Tenth Amendment Center: Was Marbury v. Madison Good for American Government?
Take any American history or political science course and you are certain to talk about the landmark Supreme Court case of Marbury v. Madison. I could probably also surmise that you will be told this is precisely the role the Constitution gave the judicial branch.
That, of course, would be wrong, but this would be one of many events the modern American educational system muffs on a regular basis.
Marbury v. Madison was not even the first case to establish so-called judicial review. That would be the case of Hylton v. United States where our good friend Alexander Hamilton argued in favor of an unconstitutional federal tax on carriages. Marbury v. Madison codified the implied power of judicial review and the decision struck down a portion of the Judiciary Act of 1801, and because of Chief Justice John Marshall’s imposing stature on the Court for over three decades, the Marbury decision has been recognized as one of the defining cases in American legal history.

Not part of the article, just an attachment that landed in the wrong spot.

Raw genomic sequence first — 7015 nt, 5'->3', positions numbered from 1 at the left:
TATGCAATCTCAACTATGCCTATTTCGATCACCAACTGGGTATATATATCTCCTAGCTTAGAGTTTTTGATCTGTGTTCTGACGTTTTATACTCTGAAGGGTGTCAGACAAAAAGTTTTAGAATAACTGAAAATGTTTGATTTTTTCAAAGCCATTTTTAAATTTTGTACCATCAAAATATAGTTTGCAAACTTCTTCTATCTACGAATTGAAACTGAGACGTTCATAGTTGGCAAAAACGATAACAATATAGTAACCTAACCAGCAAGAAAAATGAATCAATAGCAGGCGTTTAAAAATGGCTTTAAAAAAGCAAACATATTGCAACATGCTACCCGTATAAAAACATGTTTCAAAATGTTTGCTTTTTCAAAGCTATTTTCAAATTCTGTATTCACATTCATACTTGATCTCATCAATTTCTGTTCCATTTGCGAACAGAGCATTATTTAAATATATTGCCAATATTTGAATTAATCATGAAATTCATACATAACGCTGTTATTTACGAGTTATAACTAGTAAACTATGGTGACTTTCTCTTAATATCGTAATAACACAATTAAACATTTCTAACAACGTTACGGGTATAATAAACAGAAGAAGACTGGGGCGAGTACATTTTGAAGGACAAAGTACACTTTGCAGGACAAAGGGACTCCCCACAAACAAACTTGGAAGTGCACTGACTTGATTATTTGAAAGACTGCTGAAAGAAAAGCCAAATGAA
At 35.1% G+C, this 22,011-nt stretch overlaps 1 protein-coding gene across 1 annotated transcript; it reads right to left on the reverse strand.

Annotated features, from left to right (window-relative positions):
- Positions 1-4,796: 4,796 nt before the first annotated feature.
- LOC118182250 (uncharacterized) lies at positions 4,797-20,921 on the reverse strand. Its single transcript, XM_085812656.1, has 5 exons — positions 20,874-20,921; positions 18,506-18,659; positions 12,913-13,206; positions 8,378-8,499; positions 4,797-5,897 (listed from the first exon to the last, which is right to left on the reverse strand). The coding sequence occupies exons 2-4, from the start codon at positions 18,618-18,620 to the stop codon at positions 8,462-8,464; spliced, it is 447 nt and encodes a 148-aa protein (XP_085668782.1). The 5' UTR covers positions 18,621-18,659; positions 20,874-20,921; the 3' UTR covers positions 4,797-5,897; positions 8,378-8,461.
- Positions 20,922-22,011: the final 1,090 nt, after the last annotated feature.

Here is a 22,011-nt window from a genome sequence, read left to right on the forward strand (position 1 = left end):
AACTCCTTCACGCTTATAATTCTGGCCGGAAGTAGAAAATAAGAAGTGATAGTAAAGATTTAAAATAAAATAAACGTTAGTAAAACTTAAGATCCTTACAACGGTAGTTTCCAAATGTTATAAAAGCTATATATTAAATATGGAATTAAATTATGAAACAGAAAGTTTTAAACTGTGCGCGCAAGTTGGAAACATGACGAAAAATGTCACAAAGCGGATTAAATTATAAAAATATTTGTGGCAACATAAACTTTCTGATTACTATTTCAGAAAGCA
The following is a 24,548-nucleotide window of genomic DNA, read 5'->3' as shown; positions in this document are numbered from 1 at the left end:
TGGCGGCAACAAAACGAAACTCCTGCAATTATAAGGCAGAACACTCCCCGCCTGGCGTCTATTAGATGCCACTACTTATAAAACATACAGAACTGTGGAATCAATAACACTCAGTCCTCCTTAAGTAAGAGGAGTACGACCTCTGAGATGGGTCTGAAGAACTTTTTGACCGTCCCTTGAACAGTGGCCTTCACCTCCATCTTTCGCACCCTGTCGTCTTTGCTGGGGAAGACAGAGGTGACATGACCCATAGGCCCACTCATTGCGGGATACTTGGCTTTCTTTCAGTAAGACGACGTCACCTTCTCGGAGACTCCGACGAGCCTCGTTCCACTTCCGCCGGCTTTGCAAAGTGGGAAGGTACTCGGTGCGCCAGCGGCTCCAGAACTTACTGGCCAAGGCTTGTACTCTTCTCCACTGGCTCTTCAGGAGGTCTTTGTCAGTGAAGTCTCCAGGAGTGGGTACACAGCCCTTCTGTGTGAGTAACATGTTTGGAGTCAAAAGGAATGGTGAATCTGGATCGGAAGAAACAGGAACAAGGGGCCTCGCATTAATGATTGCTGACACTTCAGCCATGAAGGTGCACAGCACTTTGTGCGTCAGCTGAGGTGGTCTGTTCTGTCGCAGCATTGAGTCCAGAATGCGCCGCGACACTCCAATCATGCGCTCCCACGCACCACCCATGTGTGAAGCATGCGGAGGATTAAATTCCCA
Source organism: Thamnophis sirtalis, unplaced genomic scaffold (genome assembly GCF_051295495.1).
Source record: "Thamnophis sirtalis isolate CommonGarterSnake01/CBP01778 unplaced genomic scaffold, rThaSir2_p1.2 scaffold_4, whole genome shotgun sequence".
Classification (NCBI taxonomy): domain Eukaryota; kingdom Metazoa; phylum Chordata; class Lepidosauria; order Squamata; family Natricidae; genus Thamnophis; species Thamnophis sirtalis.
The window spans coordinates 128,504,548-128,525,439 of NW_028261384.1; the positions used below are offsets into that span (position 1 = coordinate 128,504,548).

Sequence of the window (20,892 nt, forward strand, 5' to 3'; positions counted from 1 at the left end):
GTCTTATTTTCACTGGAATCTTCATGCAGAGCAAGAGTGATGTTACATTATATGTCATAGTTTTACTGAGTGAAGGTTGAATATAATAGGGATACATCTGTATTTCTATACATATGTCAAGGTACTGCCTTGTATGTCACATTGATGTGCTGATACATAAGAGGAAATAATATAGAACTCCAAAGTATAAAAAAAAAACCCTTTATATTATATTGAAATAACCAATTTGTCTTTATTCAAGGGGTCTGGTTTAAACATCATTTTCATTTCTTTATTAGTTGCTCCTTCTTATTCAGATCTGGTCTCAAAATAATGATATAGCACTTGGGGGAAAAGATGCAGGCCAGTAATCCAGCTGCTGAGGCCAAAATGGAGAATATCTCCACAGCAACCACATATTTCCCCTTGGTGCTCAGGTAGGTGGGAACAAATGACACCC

If only everyone thought that way when Marshall declared that it was the job of the Supreme Court to tell the Congress and the executive “what the law is.”
Thomas Jefferson and James Madison certainly didn’t buy it, nor did other Americans writing stinging denunciations of the decision in the press. They viewed the States as the fourth leg of government and correctly reasoned that the people of the States can, and should, have the ability to check unconstitutional federal power through State action.
Marshall thought otherwise and indirectly lectured Jefferson and Madison on American government. He should not have been so bold, particularly when he went back on his Virginia Ratification Convention promise that the Supreme Court would never invalidate a State law. That came later, and was perhaps more controversial than his stance in 1803, but regardless, Americans need to understand the inconsistencies in Marshall’s Marbury decision, the fallout from that decision, and why teaching Americans that this is the way the Constitution structured Court power lacks the complexity of the originalist position. That might be too much to ask, but I go for it in Episode 157 of The Brion McClanahan Show.